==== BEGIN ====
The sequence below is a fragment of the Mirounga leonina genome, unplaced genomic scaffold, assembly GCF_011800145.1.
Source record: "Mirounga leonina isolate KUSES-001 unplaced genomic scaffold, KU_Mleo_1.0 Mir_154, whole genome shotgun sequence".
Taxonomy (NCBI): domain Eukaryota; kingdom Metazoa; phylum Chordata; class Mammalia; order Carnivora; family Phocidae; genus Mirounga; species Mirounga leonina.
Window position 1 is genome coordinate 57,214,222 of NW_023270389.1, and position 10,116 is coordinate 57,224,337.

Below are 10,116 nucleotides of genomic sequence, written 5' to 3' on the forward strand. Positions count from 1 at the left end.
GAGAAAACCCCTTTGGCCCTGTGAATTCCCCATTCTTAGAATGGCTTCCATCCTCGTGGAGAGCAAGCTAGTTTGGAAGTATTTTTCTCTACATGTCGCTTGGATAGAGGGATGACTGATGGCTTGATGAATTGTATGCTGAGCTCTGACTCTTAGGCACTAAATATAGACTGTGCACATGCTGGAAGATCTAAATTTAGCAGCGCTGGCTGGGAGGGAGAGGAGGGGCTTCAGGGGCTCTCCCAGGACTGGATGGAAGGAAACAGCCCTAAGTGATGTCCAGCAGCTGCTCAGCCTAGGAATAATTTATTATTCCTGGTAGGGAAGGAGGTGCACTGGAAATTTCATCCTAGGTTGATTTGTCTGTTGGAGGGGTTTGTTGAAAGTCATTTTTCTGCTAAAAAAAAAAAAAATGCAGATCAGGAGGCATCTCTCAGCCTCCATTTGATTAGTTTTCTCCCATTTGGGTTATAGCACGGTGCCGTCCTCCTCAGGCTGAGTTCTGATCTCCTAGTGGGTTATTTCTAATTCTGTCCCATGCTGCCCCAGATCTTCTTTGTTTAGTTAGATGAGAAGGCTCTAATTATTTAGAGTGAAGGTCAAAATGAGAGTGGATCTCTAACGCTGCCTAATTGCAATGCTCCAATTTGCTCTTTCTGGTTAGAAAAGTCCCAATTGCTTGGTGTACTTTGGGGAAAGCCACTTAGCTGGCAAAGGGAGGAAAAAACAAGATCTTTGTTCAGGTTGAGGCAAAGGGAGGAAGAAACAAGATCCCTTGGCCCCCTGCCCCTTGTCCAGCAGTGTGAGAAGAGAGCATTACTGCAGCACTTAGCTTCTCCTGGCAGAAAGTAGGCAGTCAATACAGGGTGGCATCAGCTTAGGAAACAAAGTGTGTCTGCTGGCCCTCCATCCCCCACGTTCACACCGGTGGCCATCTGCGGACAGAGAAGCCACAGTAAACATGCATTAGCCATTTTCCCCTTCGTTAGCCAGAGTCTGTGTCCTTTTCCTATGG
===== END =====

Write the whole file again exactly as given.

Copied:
The sequence below is a fragment of the Mirounga leonina genome, unplaced genomic scaffold, assembly GCF_011800145.1.
Source record: "Mirounga leonina isolate KUSES-001 unplaced genomic scaffold, KU_Mleo_1.0 Mir_154, whole genome shotgun sequence".
Taxonomy (NCBI): domain Eukaryota; kingdom Metazoa; phylum Chordata; class Mammalia; order Carnivora; family Phocidae; genus Mirounga; species Mirounga leonina.
Window position 1 is genome coordinate 57,214,222 of NW_023270389.1, and position 10,116 is coordinate 57,224,337.

Below are 10,116 nucleotides of genomic sequence, written 5' to 3' on the forward strand. Positions count from 1 at the left end.
GAGAAAACCCCTTTGGCCCTGTGAATTCCCCATTCTTAGAATGGCTTCCATCCTCGTGGAGAGCAAGCTAGTTTGGAAGTATTTTTCTCTACATGTCGCTTGGATAGAGGGATGACTGATGGCTTGATGAATTGTATGCTGAGCTCTGACTCTTAGGCACTAAATATAGACTGTGCACATGCTGGAAGATCTAAATTTAGCAGCGCTGGCTGGGAGGGAGAGGAGGGGCTTCAGGGGCTCTCCCAGGACTGGATGGAAGGAAACAGCCCTAAGTGATGTCCAGCAGCTGCTCAGCCTAGGAATAATTTATTATTCCTGGTAGGGAAGGAGGTGCACTGGAAATTTCATCCTAGGTTGATTTGTCTGTTGGAGGGGTTTGTTGAAAGTCATTTTTCTGCTAAAAAAAAAAAAAATGCAGATCAGGAGGCATCTCTCAGCCTCCATTTGATTAGTTTTCTCCCATTTGGGTTATAGCACGGTGCCGTCCTCCTCAGGCTGAGTTCTGATCTCCTAGTGGGTTATTTCTAATTCTGTCCCATGCTGCCCCAGATCTTCTTTGTTTAGTTAGATGAGAAGGCTCTAATTATTTAGAGTGAAGGTCAAAATGAGAGTGGATCTCTAACGCTGCCTAATTGCAATGCTCCAATTTGCTCTTTCTGGTTAGAAAAGTCCCAATTGCTTGGTGTACTTTGGGGAAAGCCACTTAGCTGGCAAAGGGAGGAAAAAACAAGATCTTTGTTCAGGTTGAGGCAAAGGGAGGAAGAAACAAGATCCCTTGGCCCCCTGCCCCTTGTCCAGCAGTGTGAGAAGAGAGCATTACTGCAGCACTTAGCTTCTCCTGGCAGAAAGTAGGCAGTCAATACAGGGTGGCATCAGCTTAGGAAACAAAGTGTGTCTGCTGGCCCTCCATCCCCCACGTTCACACCGGTGGCCATCTGCGGACAGAGAAGCCACAGTAAACATGCATTAGCCATTTTCCCCTTCGTTAGCCAGAGTCTGTGTCCTTTTCCTATGG